On my final morning in Antwerp, I went to see Ari Epstein, the deputy CEO of the Antwerp World Diamond Centre. The center is the coordinating body for the local diamond community and its offices are located in a 9-story glass building on Hoveniersstraat, ground zero for the Antwerp diamond trade.
After surrendering my ID at the entrance, I was escorted to a conference room on the top floor. The room was low-celinged and decorated in shades of cream: white leather chairs arrayed around the perimeter, a conference table in a nearby alcove, and floor-to-ceiling windows with sweeping views to the west. From the windows, you could see into dozens of diamond offices.
Epstein is an anomaly among Antwerp’s Jews. Though Orthodox, he is clean-shaven and sharply dressed. But more significantly, he has something that would hardly raise an eyebrow in any other Jewish community, but which only a tiny fraction of Antwerp’s religious community, and virtually none of its diamantaires, has: a law degree.
Epstein sketched out for me what is by now a well-known story. Jews once dominated the Antwerp diamond business. Then the polishing and cutting jobs migrated to lower-wage countries, mostly China and India. Then Indian businessmen started moving in, eroding the Jews’ position. A turning point came in 1981, Epstein said, when a crisis in the diamond world caused a significant loss in Jewish wealth. That created an opening for others to come in.
Today, Antwerp remains the diamond capital of the world. The consensus figure is that 80 percent of the world’s rough stones pass by the cobblestones 9 floors below where we sat, a stock worth billions. But the days of easy money are long gone, and the Jewish community faces a stark choice: adapt or starve.
"These people are business people," Epstein told me. "There is part of this community that is successful in doing business — real estate, textiles, shmattes, whatever. These are not losers. These are people that make a living. But the security is out. The fact that I’m born, I’m five, six years old, I know what I’m going to do 12 years from now. That is out. And that is uncomfortable."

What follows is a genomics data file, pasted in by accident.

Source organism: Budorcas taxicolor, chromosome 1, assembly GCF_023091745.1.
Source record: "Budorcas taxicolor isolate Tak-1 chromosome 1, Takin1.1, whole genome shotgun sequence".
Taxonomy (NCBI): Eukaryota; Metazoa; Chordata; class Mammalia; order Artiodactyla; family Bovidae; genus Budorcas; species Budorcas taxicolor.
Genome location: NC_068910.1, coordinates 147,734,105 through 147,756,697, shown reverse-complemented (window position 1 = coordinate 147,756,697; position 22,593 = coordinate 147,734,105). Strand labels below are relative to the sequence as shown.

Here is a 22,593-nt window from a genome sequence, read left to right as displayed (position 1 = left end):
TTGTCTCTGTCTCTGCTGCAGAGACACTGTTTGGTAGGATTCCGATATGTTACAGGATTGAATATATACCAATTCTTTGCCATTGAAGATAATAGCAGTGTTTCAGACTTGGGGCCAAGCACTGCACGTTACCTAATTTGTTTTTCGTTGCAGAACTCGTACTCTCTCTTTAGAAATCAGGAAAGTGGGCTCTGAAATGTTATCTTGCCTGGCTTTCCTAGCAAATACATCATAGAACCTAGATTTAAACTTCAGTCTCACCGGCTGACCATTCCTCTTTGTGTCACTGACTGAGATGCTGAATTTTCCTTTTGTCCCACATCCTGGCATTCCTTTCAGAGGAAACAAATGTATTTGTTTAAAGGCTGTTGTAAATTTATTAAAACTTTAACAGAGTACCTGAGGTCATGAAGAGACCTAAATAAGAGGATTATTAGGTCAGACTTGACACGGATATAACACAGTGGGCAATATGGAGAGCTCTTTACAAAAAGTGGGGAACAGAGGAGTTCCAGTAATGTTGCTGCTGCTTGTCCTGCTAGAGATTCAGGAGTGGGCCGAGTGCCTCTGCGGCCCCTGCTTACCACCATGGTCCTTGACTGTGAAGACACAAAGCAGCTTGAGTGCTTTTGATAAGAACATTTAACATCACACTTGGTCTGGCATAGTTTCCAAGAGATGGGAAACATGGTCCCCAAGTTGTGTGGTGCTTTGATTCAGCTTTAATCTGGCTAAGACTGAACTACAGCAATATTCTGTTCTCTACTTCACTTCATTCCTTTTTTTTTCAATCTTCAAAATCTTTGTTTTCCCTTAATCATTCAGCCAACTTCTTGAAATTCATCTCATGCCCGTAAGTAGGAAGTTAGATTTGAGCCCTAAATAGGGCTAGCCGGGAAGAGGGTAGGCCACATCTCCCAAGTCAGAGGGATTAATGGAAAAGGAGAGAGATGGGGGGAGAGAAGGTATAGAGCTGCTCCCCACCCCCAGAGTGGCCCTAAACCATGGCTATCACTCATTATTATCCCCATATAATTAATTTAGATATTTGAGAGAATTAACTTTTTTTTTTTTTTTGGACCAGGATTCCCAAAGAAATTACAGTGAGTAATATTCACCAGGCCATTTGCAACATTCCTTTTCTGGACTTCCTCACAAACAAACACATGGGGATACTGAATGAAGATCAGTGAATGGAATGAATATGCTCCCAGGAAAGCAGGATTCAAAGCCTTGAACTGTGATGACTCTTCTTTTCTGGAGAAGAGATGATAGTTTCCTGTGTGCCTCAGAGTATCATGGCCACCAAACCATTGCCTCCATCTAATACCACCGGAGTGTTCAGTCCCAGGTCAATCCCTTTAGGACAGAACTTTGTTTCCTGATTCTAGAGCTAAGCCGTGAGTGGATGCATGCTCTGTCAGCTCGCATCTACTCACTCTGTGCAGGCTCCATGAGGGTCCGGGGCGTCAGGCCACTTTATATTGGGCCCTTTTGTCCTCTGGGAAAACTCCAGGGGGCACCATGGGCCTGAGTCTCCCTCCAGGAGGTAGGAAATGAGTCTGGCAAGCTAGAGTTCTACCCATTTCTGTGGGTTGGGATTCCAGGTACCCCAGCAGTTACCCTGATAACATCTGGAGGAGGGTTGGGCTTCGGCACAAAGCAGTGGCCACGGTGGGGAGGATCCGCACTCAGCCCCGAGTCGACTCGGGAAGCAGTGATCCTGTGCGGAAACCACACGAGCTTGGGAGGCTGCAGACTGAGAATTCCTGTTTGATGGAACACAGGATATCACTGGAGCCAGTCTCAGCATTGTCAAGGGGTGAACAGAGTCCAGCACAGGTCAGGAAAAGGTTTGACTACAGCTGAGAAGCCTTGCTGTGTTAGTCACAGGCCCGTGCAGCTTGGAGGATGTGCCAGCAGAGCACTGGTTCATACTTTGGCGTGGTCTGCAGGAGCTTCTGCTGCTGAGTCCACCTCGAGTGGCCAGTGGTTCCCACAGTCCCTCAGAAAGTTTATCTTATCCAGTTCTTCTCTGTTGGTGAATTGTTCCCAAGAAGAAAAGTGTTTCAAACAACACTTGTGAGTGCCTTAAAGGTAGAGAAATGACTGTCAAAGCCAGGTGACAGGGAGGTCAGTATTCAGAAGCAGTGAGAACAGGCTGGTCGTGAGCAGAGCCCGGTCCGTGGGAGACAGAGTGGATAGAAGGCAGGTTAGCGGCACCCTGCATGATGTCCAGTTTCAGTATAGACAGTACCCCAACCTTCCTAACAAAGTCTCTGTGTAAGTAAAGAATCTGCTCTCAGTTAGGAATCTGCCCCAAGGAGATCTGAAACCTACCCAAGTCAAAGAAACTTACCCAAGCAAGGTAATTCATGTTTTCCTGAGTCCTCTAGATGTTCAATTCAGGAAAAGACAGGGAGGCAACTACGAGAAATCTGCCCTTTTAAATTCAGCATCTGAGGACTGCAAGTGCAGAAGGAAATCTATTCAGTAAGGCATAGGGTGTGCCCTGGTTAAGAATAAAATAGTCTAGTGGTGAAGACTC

In America, the Jewish success story in indistinguishable from academic achievement. Sure there are titans of business and entertainment, but for most American Jews the path to wealth and comfort wove through the university. The stereotype of the American Jew is not a corporate executive or a Hollywood mogul, it’s a doctor or lawyer.
In Antwerp, the level of educational attainment among Jews is very low. For one thing, the religious community is roughly half the total here, and spending years in a secular university just isn’t done. For another, they never needed to before. Diamond jobs were plentiful and lucrative, and the trade could be learned in a matter of months.
Talking to members of the community, a word you hear a lot is "recycle." It’s a poor word choice, but what they mean by it is that people need to find a new use for themselves, a new way to put food on the table. To a certain extent, this is happening, but it’s hard to pin down just how widespread it is. Some say the end is nigh. Others say the community is finding its way and will be fine. Some say the years of plenty have made the community lazy. Others say the younger generation is taking to new ventures, like real estate.
But if there’s one thing everyone agrees on, it’s that the world of Antwerp has changed, and the community is going to have to change with it.
"The Jewish community lost its identity with the diamond industry," Epstein said, growing more animated as our conversation progressed. "In the whole world, the Jewish community works in a lot of different sectors. Here, they were all working for one sector. And that sector changed. And that change confronted our people with challenges. But the challenges that people are facing today are the same challenges that these kind of people face all over the world when we talk income."